NOTE: I preformed a spell check on the text, and made a few very minor changes (second->2nd for consistency, etc.) but it is otherwise unedited.
Mike- I don't agree. First, the "house" is still there, just broken apart. A box of Legos is anything that can be built with them. Secondly, Cryonics.
Me- Aren't the Legos therefore anything that could be built with them, even if they haven't been put into that configuration yet? What about other interchangeable parts, like atoms, or molecules? Does that mean that people who don't yet physically exist, or even never physically will exist, do? It's an awful slippery slope to equate potential with existence.
And second, from a practical stand point, don't you find it arrogant to value an undeveloped, and even questionably possible procedure to perhaps save your own life over a procedure we KNOW can save multiple others?
Mike- Yes. The amount and quantity of atoms to make a Will [my name] is Will, it just hasn't been assembled yet. A young me is me in the same way that an old me is me. And why is believing in that a slippery slope? Because it is unconventional or something?
Yes. Your body is yours, and you do not owe it to humanity when your are dead. By your logic, wouldn't it be arrogant to smoke, eat fast food, or do anything remotely bad to your health because your body could be used by others?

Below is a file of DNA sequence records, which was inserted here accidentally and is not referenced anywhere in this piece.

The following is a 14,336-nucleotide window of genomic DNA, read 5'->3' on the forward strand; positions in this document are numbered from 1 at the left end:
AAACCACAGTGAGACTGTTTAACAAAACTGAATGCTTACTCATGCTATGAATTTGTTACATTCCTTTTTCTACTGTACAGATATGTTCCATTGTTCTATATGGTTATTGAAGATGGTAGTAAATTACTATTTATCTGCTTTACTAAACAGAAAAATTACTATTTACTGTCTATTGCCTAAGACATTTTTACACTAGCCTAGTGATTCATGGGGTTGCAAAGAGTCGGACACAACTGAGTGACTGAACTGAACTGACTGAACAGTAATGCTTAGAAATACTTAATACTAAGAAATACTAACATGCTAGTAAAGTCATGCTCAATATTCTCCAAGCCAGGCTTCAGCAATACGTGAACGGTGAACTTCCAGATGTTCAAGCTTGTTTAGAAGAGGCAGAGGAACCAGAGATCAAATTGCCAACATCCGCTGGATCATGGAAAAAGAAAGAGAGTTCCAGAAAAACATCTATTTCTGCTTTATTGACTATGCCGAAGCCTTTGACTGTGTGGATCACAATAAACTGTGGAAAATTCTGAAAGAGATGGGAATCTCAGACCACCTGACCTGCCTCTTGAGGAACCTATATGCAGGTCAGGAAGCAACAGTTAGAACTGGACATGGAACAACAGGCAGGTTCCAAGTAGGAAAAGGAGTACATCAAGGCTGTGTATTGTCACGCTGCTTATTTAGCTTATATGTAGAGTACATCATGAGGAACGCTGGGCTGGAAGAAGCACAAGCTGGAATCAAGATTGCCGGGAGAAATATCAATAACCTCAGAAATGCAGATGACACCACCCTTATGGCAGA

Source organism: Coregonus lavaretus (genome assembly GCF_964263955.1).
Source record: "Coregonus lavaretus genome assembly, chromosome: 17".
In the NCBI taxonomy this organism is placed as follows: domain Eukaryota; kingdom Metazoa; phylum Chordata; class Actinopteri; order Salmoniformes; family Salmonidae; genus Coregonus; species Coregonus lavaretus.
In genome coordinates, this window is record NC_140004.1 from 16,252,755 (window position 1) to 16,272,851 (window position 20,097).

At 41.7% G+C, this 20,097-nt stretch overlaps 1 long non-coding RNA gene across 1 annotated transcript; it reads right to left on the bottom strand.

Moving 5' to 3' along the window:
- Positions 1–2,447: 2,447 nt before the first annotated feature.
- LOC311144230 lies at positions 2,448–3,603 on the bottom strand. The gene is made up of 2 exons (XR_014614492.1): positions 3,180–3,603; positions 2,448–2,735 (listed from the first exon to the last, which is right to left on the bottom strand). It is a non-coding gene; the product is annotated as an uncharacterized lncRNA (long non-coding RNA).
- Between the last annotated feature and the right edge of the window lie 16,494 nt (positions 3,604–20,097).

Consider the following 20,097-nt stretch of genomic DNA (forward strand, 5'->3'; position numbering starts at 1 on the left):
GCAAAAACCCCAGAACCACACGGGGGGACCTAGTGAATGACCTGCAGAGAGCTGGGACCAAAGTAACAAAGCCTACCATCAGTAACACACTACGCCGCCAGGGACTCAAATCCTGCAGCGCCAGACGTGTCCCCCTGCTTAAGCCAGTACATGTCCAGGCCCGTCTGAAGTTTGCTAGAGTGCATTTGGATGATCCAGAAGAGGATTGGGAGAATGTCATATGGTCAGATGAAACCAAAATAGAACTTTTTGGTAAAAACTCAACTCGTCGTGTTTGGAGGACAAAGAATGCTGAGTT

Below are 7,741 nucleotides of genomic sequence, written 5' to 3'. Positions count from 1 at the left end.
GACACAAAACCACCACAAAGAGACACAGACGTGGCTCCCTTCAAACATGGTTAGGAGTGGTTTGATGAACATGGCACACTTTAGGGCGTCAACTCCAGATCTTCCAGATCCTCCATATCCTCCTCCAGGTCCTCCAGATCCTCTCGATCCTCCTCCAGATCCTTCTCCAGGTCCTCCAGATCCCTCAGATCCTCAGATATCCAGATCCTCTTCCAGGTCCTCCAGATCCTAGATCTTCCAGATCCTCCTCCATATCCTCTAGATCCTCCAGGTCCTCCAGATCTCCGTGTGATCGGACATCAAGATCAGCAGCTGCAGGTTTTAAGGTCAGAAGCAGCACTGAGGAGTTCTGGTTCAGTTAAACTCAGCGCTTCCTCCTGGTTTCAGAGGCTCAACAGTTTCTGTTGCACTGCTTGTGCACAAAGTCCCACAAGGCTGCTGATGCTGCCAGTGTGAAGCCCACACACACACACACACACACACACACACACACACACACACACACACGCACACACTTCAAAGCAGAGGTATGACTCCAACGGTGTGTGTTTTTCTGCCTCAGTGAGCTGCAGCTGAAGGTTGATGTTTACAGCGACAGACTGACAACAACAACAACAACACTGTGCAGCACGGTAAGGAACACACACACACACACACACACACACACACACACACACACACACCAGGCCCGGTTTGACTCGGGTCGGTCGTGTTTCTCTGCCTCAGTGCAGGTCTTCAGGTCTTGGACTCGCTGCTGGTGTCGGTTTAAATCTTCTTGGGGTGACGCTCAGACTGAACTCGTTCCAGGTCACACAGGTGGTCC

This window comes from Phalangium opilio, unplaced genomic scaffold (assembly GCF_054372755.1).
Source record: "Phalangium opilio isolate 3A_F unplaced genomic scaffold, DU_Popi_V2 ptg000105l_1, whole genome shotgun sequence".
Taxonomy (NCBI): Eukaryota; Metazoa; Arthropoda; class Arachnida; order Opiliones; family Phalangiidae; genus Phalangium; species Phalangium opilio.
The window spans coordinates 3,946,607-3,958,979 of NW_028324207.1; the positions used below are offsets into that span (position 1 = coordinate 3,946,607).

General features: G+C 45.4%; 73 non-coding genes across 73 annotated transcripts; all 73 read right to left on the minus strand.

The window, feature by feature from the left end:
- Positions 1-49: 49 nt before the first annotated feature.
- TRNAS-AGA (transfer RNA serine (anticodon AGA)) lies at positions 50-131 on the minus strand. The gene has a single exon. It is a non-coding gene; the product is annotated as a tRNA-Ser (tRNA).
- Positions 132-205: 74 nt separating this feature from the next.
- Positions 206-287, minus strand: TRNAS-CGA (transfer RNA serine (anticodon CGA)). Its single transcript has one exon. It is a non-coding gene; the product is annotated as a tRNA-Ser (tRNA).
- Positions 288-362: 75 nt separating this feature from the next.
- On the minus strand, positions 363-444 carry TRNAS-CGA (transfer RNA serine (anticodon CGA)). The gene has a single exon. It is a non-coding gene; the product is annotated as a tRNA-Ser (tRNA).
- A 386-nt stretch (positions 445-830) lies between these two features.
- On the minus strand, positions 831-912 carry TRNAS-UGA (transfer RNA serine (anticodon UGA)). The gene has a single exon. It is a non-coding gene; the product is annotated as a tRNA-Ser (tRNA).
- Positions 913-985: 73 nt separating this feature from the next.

Me- I disagree. First off, it's that assembly we are talking about. not the potential for the assembly to exist, but the actual existence of that assembly, even withstanding it's physical existence.The configuration of atoms used to make a young you is completely different than that of you now. The configuration changed, and that old configuration no longer physically exists.
Where are these endless configuration stored? Do they take up space, or clutter the proverbial attic? If not, by what definition do you argue they exist? This is the slippery slope. How can you define existence to include these configuration but not include, say unicorns, at least to some extent physically possible. If your definition does allow unicorns to "exist" without evidence of their physical existence, hasn't your definition lost it's potency, even it's usefulness?
@2nd I think there is a balance to be struck between selflessness, and self-service. As a social animal, living in a society, there is a level of debt that I do owe to humanity, solely because I expect to partake in it's benefits. In addition to this, I actually can become a happier person (and who wouldn't want that?) by giving back more than my share. As a communal animal, I can expect only to receive that I'm willing to give. I don't see cryogenics as a truly viable option (much akin to a sort of scientific Pascal's Wager), and thus have no qualms with being an organ donor. If I needed an organ, I would certainly want others to be organ donors, and thus I see no reason not to be one myself. I'm certainly not going to be around to care.